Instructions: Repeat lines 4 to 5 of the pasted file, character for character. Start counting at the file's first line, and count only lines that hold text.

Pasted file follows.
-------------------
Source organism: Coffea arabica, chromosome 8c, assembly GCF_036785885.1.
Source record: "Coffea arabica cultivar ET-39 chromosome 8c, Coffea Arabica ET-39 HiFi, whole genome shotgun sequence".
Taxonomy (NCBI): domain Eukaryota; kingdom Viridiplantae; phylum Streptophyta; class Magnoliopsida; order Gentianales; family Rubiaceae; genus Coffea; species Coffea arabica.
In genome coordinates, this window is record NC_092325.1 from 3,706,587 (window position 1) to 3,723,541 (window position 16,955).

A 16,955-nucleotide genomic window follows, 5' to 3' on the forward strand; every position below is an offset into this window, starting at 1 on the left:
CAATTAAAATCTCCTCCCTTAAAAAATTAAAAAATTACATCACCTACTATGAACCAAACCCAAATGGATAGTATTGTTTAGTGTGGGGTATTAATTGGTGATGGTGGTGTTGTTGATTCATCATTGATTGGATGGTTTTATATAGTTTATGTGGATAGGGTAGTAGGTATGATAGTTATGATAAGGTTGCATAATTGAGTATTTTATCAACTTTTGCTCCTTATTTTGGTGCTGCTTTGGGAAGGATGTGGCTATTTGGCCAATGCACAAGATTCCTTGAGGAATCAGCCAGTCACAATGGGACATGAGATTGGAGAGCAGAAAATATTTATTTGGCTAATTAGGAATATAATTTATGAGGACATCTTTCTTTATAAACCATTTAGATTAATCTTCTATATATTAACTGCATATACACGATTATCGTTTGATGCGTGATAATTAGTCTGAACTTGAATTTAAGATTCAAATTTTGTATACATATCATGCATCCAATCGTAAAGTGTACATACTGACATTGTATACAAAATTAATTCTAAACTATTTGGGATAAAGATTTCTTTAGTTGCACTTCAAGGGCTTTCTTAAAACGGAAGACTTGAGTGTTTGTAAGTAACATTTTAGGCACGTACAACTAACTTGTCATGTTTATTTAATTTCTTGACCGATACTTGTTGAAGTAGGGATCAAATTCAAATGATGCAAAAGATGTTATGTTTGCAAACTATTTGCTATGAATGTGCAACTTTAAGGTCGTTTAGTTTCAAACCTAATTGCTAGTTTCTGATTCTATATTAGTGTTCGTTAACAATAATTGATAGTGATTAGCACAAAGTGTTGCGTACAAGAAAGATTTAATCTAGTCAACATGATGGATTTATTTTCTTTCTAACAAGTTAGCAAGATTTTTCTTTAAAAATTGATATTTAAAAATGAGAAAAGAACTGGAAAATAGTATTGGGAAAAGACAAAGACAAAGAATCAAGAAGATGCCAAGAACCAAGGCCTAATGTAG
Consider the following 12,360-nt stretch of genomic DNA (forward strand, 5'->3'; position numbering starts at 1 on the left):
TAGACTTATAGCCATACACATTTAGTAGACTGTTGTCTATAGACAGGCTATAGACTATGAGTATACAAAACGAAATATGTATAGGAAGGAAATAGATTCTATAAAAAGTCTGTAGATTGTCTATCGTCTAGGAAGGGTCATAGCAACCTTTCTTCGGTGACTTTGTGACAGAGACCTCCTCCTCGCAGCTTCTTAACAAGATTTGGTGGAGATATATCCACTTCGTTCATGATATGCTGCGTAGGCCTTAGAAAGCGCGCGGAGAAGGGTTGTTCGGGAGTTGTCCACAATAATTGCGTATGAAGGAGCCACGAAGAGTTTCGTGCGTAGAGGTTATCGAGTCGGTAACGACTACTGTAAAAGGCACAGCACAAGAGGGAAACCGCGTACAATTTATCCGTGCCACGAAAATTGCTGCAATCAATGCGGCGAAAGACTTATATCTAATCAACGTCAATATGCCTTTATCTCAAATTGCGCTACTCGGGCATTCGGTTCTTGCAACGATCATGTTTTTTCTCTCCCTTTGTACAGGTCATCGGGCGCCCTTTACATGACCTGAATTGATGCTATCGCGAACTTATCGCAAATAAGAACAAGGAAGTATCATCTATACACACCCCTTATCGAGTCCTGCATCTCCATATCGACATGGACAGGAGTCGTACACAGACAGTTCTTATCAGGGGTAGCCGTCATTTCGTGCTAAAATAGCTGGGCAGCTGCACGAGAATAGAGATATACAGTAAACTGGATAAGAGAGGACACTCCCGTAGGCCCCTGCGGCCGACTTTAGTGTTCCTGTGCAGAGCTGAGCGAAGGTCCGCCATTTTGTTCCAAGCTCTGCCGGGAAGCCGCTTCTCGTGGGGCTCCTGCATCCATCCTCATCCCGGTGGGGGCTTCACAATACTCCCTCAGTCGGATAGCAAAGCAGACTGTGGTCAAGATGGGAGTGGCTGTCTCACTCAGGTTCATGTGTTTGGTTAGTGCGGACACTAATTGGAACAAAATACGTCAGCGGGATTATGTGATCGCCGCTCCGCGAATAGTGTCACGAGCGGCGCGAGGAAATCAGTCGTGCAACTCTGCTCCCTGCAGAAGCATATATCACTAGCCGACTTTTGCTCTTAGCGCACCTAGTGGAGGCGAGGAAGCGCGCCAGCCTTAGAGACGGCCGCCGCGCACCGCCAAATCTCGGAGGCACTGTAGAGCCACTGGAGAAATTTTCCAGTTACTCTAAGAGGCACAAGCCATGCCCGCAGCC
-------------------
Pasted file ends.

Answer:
In genome coordinates, this window is record NC_092325.1 from 3,706,587 (window position 1) to 3,723,541 (window position 16,955).

A 16,955-nucleotide genomic window follows, 5' to 3' on the forward strand; every position below is an offset into this window, starting at 1 on the left: